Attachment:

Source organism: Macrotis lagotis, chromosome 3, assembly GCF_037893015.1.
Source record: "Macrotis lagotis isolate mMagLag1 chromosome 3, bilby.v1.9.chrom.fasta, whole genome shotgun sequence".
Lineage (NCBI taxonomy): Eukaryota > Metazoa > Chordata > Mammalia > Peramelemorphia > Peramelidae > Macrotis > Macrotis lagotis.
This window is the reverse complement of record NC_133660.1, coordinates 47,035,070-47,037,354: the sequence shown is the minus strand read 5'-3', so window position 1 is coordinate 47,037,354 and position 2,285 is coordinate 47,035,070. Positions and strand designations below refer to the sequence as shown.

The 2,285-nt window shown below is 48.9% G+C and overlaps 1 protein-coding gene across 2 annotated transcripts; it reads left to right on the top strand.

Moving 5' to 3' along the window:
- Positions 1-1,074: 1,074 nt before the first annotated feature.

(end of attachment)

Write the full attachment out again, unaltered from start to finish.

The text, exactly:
Source organism: Macrotis lagotis, chromosome 3, assembly GCF_037893015.1.
Source record: "Macrotis lagotis isolate mMagLag1 chromosome 3, bilby.v1.9.chrom.fasta, whole genome shotgun sequence".
Lineage (NCBI taxonomy): Eukaryota > Metazoa > Chordata > Mammalia > Peramelemorphia > Peramelidae > Macrotis > Macrotis lagotis.
This window is the reverse complement of record NC_133660.1, coordinates 47,035,070-47,037,354: the sequence shown is the minus strand read 5'-3', so window position 1 is coordinate 47,037,354 and position 2,285 is coordinate 47,035,070. Positions and strand designations below refer to the sequence as shown.

The 2,285-nt window shown below is 48.9% G+C and overlaps 1 protein-coding gene across 2 annotated transcripts; it reads left to right on the top strand.

Moving 5' to 3' along the window:
- Positions 1-1,074: 1,074 nt before the first annotated feature.